I know that the Government parties are set on a course, but we will scrutinise very closely and expose all their shortcomings to ensure that, at the next general election, they are held to account for the actions they take.

4.10 pm

Justin Tomlinson (North Swindon) (Con): Thank you, Madam Deputy Speaker, for giving me this opportunity to make my maiden speech. Although we are not quite neighbouring MPs, we share an excellent motorway, the M4, which connects our two constituencies.

I congratulate all those who have made some first-class maiden speeches today, two of which I shall highlight. My hon. Friend the Member for Chatham and Aylesford (Tracey Crouch) spoke passionately about her love of football-a love that I share but, the House will be delighted to know, not of the same team, Tottenham Hotspur. My hon. Friend the Member for Burton (Andrew Griffiths) championed the sampling of the fine traditions of Burton's brewing industry. I am sure that all of us suffering greatly from nerves as we headed towards making our maiden speech would have formed an orderly queue to take up his suggestion.

Following tradition, I pay tribute to my predecessor, Michael Wills, who served the North Swindon constituency for 13 years. He had a reputation for meticulous attention to detail and worked extremely hard for my fellow local residents. On my first meeting with Michael, he assured me that one day we would both be in Parliament
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together. How right he was. I am sure that the whole House joins me in congratulating him on his elevation to the House of Lords, where he can continue to represent the people of Swindon in a different role.

I am a local resident of North Swindon and was a councillor for 10 years, up to the day of the general election. I am grateful that the local residents did not give me a huge amount of free time in allowing me to change roles. Earlier this week, on Monday, my hon. Friend the Member for South Swindon (Mr Buckland) made an enlightening speech in which he set out the proud history of our town, covering its beginning as a small Saxon market town and its development through our proud railway heritage. Now, Swindon is one of the fastest growing towns in the country. In the spirit of teamwork that we show in having joint staff and joint offices, I shall not repeat the summary of history that he gave; instead, I shall focus on some of the more quirky and light-hearted facts that make our wonderful and unique town of Swindon so proud.

All maiden speakers champion the towns they represent, but I am delighted to say that I have some evidence that Swindon is as good as we all claim. In 2008, The Times said that it was the best place to buy a house-I welcome any Member who wishes to visit one of our local estate agents. We had the first example of a lending library, and I am pleased to say that two years ago we built a new £10 million central library on time and to budget-an aspiration for many Government Departments. I must say, however, that despite the fact that ours was the first lending library, it took us 40 years to replace a temporary set of portakabins, much to the annoyance of local residents. In addition, the much loved mechanics' institute was the first example of the basis of the NHS.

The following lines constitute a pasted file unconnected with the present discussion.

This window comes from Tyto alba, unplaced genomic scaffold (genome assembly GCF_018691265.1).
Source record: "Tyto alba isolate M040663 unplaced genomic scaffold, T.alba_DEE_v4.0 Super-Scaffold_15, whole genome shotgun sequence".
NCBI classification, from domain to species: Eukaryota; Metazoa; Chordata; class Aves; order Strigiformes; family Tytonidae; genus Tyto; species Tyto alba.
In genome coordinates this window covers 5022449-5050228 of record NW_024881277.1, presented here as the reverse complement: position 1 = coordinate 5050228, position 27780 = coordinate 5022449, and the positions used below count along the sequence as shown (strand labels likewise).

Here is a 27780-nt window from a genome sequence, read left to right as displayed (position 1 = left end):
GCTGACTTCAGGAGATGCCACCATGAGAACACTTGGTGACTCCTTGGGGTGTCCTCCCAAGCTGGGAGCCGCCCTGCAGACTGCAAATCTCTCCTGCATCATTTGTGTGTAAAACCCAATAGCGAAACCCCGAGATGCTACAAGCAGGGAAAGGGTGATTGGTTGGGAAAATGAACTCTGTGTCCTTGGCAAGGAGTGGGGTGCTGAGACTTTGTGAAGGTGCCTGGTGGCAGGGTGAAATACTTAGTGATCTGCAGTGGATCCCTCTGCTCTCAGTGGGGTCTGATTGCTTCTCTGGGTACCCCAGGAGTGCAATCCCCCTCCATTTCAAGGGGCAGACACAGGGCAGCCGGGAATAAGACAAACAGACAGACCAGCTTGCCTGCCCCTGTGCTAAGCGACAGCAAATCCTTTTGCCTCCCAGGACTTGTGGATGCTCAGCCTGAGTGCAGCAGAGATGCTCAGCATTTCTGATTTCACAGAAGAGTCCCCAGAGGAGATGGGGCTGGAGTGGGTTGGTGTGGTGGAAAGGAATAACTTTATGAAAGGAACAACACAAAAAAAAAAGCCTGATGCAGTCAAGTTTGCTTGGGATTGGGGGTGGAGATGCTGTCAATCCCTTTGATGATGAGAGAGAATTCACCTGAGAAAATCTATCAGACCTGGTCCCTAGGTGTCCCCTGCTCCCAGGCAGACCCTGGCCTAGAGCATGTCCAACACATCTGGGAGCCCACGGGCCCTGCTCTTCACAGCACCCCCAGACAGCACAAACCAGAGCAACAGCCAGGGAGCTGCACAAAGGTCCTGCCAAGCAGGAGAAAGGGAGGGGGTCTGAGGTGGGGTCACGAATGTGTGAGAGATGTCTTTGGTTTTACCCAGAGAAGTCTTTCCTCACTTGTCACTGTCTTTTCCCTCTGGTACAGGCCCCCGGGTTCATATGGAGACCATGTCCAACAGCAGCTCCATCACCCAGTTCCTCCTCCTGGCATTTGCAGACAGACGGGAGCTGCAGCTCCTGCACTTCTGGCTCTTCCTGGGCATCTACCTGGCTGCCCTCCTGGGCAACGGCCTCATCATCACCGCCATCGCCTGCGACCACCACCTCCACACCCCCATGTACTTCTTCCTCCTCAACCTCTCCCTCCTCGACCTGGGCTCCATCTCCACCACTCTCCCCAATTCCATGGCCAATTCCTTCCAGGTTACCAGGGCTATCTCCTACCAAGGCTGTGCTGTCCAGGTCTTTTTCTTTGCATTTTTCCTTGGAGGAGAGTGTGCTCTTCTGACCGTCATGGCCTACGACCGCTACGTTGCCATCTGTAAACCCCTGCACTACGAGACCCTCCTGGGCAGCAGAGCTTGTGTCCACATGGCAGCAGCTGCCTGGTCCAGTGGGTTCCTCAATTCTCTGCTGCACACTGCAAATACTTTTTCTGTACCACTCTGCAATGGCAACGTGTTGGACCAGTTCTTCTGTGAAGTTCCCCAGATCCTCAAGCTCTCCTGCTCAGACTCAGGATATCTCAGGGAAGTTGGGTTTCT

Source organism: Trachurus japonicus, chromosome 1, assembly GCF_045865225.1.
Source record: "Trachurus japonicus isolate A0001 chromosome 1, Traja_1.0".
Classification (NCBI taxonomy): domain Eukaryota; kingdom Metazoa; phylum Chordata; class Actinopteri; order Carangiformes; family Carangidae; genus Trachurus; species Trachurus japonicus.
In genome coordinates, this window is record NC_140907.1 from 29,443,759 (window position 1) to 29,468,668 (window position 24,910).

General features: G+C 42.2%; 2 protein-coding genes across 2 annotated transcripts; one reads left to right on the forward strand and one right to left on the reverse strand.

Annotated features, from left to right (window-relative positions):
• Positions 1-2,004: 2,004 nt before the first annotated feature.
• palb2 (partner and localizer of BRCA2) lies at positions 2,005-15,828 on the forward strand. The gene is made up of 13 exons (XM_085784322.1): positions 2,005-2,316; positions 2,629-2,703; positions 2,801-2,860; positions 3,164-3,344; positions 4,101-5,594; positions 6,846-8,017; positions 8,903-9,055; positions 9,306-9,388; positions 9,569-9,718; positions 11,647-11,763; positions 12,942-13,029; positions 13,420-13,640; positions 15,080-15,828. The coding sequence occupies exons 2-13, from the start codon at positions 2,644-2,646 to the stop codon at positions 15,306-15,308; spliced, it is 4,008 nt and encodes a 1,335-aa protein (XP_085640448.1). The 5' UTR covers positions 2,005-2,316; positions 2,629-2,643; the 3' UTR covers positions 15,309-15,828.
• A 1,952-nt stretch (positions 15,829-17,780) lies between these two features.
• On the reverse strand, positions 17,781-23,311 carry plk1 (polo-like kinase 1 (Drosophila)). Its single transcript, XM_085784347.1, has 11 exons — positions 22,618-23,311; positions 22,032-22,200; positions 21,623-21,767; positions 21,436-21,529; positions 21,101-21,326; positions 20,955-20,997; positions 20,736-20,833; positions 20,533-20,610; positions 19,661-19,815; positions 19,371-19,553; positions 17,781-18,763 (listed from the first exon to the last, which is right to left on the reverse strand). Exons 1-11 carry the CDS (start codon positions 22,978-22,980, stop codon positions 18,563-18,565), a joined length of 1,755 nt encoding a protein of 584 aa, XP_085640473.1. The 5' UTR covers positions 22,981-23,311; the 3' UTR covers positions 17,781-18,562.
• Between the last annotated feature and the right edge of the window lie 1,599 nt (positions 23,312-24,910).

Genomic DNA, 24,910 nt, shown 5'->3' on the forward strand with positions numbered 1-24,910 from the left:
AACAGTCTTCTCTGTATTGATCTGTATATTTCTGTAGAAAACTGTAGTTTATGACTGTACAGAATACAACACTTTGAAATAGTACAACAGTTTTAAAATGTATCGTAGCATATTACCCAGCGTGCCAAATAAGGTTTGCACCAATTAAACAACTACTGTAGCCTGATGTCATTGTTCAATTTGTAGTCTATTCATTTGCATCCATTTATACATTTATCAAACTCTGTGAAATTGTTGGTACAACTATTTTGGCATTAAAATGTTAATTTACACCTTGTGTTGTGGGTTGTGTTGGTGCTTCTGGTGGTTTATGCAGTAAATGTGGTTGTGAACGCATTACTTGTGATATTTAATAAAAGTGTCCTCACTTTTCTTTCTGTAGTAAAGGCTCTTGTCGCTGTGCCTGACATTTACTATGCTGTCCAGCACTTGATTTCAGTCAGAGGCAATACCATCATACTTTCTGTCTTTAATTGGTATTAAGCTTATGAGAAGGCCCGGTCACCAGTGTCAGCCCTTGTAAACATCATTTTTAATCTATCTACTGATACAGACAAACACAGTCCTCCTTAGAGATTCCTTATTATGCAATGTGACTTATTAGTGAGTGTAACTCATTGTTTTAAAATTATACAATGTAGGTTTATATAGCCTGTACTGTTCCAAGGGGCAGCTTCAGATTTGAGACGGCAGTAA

When I say that I am from Swindon, many people mention roundabouts, and we are indeed famous for "the magic roundabout". I assure those who have never embarked on the magic roundabout-a series of five roundabouts-that doing so is as daunting as making one's maiden speech. Those who know the music industry will know that, allegedly, the famous band Oasis named themselves after our very popular local Oasis leisure centre. I am proud that Swindon is twinned with cities such as Salzgitter, Ocatal, Torun, and Murcia. In addition, thanks to the endeavours and creative skills of local resident Rebecca Warren, we now have a formal twinning arrangement with Disneyland, so the magic of Disney is now being sprinkled across Swindon and our local paper finally has some colourful coverage.

In my role as a councillor, one of my main focuses was on leisure. I played a small part in addressing the subject of this debate-poverty-because I see how sport and leisure can play a big role in raising aspirations and providing opportunities for people. As a result of the excellent work of the sports forum that we set up, we now have more than 60 voluntary sporting groups that come together to share best practice, network and work together to create greater opportunities, as well as to leverage extra funding from external organisations and the council for that work.